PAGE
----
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Saunders v Vautier (1841) 4 Beav. 115
A sole beneficiary’s right to terminate a trust prior to the date stipulated in the trust.
A father left in his will stock in a company for his young son, to be held by a trustee for his son as the sole beneficiary until he turns twenty-five years of age. The stock was to accrue and accumulate interest and dividends over the years. The terms of the trust instructed the trustee to transfer the stock to his son when he reaches twenty-five years of age. However, when the son turned twenty-one years old, he requested that the trustee transfers the stock and funds to him, thus terminating the trust.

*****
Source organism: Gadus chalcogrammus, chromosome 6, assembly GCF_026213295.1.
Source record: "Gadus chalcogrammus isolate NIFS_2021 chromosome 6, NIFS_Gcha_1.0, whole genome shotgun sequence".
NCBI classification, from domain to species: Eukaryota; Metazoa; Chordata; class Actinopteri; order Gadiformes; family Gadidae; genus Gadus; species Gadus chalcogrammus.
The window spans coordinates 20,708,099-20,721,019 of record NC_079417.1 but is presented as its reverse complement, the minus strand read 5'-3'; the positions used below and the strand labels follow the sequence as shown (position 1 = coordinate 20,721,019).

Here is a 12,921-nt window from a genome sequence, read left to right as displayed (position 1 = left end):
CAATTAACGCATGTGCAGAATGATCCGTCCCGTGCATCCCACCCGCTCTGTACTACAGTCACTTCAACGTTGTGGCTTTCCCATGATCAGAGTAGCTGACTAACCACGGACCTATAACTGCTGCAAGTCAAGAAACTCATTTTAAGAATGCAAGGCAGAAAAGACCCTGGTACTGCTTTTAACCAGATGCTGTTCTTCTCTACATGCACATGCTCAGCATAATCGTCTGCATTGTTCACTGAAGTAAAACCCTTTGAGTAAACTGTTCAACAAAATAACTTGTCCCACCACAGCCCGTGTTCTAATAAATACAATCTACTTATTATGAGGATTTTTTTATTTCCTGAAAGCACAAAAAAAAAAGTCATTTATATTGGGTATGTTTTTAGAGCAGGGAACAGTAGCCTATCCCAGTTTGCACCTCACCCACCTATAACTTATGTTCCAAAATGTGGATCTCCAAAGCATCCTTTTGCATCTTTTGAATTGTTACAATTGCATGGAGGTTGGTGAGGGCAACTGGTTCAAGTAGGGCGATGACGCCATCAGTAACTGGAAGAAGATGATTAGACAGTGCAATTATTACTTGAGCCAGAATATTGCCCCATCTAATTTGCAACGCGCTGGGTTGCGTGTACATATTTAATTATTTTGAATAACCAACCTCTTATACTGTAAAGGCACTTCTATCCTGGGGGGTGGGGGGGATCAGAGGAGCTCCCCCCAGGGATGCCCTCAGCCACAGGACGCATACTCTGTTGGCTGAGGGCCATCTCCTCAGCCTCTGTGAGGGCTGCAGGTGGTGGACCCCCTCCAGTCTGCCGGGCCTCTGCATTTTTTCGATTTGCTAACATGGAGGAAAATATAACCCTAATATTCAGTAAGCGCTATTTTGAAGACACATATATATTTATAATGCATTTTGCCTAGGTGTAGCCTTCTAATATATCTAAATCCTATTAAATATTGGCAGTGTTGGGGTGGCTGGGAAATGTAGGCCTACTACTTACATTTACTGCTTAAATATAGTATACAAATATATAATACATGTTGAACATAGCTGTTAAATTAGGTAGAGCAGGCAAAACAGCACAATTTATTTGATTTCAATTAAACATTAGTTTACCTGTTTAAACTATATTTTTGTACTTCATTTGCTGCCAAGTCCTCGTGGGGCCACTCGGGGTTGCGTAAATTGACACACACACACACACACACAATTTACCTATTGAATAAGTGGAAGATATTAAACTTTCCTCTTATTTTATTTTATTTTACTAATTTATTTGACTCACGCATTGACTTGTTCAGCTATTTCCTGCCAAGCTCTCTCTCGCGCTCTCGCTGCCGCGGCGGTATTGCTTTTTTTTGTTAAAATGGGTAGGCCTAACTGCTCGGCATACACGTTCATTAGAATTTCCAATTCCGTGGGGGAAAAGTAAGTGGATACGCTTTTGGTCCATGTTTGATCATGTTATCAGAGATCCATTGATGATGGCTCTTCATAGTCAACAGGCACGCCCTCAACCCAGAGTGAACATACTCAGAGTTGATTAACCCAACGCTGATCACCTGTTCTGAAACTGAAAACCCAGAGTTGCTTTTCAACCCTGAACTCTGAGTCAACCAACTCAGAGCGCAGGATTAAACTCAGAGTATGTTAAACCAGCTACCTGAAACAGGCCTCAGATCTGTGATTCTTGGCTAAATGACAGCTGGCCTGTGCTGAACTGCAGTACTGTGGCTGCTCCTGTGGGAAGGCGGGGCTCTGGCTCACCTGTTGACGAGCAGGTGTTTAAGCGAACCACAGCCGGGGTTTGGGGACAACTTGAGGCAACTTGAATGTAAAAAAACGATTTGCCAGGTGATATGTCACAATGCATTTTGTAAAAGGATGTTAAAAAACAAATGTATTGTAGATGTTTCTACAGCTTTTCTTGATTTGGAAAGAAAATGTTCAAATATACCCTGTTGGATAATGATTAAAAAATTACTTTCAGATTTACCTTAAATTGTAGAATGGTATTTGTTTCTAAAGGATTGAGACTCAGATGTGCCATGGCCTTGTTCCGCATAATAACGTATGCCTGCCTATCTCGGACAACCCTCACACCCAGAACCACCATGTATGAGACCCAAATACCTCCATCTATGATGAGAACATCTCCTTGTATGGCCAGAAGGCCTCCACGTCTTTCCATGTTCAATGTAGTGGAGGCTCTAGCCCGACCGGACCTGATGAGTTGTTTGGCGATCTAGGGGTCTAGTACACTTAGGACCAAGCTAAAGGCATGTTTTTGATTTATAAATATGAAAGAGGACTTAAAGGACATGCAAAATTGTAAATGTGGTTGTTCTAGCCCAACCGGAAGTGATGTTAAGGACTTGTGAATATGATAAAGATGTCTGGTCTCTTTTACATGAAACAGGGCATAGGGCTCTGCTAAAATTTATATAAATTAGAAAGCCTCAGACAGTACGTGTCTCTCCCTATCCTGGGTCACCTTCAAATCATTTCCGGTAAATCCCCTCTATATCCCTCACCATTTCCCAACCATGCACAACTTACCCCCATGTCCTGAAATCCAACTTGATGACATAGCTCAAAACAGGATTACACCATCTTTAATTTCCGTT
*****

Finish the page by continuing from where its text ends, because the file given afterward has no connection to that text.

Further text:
The question arose as to whether the beneficiary of trust may require the termination and/or transfer of the trust and thereto prior to the date stipulated in the terms of the trust.
The Court stipulated the rule that, where the beneficiary has an absolute, indefeasible interest in a trust, and is of an adult age and of sound mind, then the sole beneficiary may require the trust to be terminated and trustee to transfer the legal estate before the date stipulated in the terms of the trust. The Court propounded the principle that a sole beneficiary, or the absolute consent of all beneficiaries to a trust, enables the beneficiary to terminate or transfer their beneficial interest under a trust. Thus, although it may be contrary to the intentions of the father for the value of the stock to accrue interest for a longer period, the son, as the sole beneficiary, was not bound to wait until the age of twenty-five and was able to require payment and divest the stock at the earlier age of twenty-one against the terms of the trust.
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